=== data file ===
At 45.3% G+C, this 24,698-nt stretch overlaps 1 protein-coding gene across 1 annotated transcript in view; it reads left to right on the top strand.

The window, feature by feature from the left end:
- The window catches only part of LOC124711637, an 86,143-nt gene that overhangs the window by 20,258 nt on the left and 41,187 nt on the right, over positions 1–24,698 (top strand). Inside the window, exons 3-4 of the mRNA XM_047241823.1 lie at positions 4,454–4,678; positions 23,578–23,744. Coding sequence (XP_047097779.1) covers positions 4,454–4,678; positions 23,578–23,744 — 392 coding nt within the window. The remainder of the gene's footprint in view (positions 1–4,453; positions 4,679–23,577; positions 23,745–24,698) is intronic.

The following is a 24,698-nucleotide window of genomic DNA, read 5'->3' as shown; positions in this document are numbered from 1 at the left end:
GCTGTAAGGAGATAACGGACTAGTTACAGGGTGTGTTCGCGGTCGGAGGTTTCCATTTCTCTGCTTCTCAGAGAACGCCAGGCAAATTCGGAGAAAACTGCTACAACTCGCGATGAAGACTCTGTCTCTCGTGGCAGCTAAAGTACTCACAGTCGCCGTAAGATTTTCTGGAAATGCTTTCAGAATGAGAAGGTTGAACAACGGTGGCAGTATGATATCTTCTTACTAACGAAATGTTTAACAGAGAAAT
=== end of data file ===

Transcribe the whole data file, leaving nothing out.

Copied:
At 45.3% G+C, this 24,698-nt stretch overlaps 1 protein-coding gene across 1 annotated transcript in view; it reads left to right on the top strand.

The window, feature by feature from the left end:
- The window catches only part of LOC124711637, an 86,143-nt gene that overhangs the window by 20,258 nt on the left and 41,187 nt on the right, over positions 1–24,698 (top strand). Inside the window, exons 3-4 of the mRNA XM_047241823.1 lie at positions 4,454–4,678; positions 23,578–23,744. Coding sequence (XP_047097779.1) covers positions 4,454–4,678; positions 23,578–23,744 — 392 coding nt within the window. The remainder of the gene's footprint in view (positions 1–4,453; positions 4,679–23,577; positions 23,745–24,698) is intronic.

The following is a 24,698-nucleotide window of genomic DNA, read 5'->3' as shown; positions in this document are numbered from 1 at the left end:
GCTGTAAGGAGATAACGGACTAGTTACAGGGTGTGTTCGCGGTCGGAGGTTTCCATTTCTCTGCTTCTCAGAGAACGCCAGGCAAATTCGGAGAAAACTGCTACAACTCGCGATGAAGACTCTGTCTCTCGTGGCAGCTAAAGTACTCACAGTCGCCGTAAGATTTTCTGGAAATGCTTTCAGAATGAGAAGGTTGAACAACGGTGGCAGTATGATATCTTCTTACTAACGAAATGTTTAACAGAGAAAT